which started the direct-to-home industry. The direct-to-home industry has gatheredeven greater momentum since the introduction of digital direct broadcast service.o C-bandC-Band (3.7 - 4.2 GHz) - Satellites operating in this band can be spaced as close as twodegrees apart in space, and normally carry 24 transponders operating at 10 to 17 wattseach. Typical receive antennas are 6 to 7.5 feet in diameter. More than 250 channels ofvideo and 75 audio services are available today from more than 20 C-Band satellitesover North America. Virtually every cable programming service is delivered via C-Band.SBCAo Ku-Band Fixed Satellite Service (FSS)Ku Band (11.7 - 12.2 GHz) - Satellites operating in this band can be spaced as closely astwo degrees apart in space, and carry from 12 to 24 transponders that operate at a widerange of powers from 20 to 120 watts each. Typical receive antennas are three to six feetin diameter. More than 20 FSS Ku-Band satellites are in operation over North Americatoday, including several "hybrid" satellites which carry both C-Band and Ku-Bandtransponders. PrimeStar currently operates off Satcom K-2, an FSS or so-called"medium-power" Ku-Band satellite. AlphaStar also uses an FSS-Ku Band satellite,Telestar 402-R.SBCA Broadcasting Satellite Service (BSS)Ku-Band (12.2 - 12.7 GHz) - Satellites operating in this band are spaced nine degreesapart in space, and normally carry 16 transponders that operate at powers in excess of100 watts. Typical receive antennas are 18 inches in diameter. The United States hasbeen allocated eight BSS orbital positions, of which three (101, 110 and 119 degrees) arethe so-called prime "CONUS" slots from which a DBS provider can service the entire 48contiguous states with one satellite. A total of 32 DBS "channels" are available at eachorbital position, which allows for delivery of some 250 video signals when digitalcompression technology is employed.SBCAo DBS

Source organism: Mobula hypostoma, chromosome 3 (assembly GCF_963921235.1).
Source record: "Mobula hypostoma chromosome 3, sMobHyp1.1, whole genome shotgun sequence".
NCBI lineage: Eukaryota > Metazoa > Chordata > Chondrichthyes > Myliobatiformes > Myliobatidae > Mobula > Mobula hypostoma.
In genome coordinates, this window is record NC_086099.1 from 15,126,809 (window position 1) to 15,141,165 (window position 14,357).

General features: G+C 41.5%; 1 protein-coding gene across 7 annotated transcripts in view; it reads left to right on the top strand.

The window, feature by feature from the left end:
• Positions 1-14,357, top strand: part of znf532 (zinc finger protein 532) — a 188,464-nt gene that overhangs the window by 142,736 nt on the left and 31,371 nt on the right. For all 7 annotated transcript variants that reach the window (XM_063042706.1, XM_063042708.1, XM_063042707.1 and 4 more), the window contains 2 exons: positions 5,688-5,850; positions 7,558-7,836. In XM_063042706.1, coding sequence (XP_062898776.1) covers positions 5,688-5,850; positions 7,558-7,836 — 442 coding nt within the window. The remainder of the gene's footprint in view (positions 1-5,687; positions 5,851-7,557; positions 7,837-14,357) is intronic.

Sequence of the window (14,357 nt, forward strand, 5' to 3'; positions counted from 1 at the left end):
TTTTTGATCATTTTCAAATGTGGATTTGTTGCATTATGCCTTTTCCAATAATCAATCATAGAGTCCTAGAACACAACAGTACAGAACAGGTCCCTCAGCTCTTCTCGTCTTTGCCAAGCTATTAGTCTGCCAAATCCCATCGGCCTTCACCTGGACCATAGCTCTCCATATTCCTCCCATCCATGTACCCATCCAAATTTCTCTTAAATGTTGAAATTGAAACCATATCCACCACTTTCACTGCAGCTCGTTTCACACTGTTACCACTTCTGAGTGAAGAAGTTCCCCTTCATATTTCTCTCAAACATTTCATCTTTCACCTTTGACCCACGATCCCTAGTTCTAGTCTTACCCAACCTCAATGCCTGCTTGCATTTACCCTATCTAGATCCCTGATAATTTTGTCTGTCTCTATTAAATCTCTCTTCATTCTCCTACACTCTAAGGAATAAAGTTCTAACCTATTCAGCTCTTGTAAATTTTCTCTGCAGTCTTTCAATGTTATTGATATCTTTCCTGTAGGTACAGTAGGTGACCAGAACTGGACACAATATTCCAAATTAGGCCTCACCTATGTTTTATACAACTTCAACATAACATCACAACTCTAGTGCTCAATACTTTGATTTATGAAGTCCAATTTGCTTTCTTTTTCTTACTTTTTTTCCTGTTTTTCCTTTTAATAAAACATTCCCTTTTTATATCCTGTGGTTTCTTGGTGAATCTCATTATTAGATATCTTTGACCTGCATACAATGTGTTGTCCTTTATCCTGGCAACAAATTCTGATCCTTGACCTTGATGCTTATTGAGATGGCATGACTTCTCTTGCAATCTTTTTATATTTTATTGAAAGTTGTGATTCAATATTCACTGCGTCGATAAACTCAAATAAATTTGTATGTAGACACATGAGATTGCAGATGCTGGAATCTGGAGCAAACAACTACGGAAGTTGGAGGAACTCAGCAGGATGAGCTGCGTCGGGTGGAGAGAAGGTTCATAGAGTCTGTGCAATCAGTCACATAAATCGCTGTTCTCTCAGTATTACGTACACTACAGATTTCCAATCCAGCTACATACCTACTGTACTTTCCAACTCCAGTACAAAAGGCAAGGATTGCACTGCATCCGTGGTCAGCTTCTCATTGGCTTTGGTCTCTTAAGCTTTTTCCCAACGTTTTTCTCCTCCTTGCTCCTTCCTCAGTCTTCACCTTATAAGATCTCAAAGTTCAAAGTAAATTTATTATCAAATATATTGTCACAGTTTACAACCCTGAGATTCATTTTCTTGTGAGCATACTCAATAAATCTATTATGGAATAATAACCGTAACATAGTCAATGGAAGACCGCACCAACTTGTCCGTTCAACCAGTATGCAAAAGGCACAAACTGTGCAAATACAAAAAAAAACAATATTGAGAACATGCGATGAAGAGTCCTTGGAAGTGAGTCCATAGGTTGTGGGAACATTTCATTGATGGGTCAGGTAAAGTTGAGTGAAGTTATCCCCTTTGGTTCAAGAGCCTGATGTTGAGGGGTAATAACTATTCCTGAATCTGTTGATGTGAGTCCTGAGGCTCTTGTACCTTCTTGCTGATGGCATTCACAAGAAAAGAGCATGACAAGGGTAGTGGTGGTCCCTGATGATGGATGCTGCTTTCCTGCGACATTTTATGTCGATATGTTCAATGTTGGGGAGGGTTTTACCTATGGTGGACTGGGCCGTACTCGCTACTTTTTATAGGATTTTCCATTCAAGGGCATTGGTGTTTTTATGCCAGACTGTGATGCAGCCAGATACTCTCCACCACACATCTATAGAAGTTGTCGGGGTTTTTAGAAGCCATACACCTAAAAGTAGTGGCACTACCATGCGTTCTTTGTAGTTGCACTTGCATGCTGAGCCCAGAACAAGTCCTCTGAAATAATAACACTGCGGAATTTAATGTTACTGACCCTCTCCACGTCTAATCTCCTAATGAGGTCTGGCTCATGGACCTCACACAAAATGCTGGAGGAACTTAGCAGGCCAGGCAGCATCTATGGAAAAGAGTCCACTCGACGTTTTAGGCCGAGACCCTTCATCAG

DBS (Direct Broadcast Satellite) -The transmission of audio and video signals viasatellite direct to the end user. More than four million households in the United Statesenjoy C-Band DBS. Medium-power Ku-Band DBS surfaced in the late 1990s with highpower Ku-Band DBS launched in 1994.SBCA Marine CommunicationsIn the maritime community, satellite communication systems such as Inmarsat providegood communication links to ships at sea. These links use a VSAT type device toconnect to geosynchronous satellites, which in turn link the ship to a land based pointof presence to the respective nations telecommunications system. Spacebourne Land MobileAlong the same lines as the marine based service, there are VSAT devices which can beused to establish communication links even from the worlds most remote regions.These devices can be hand-held, or fit into a briefcase. Digital data at 64K ISDN isavailable with some (Inmarsat). Satellite Messaging for Commercial JetsAnother service provided by geosyncronous satellites are the ability for a passenger onan airbourne aircraft to connect directly to a landbased telecom network. Global Positioning ServicesAnother VSAT oriented service, in which a small apparatus containing the ability todetermine navigational coordinates by calculating a triangulating of the signals frommultiple geosynchronous satellites.Technological OverviewSatellites for Data CharacteristicsIncorporating satellites into terrestrial networks is often hindered by threecharacteristics possessed by satellite communication.o Latency (propagation delay): Due to the high altitudes of satellite orbits, the timerequired for a transmission to navigate a satellite link (more than 2/10ths of a second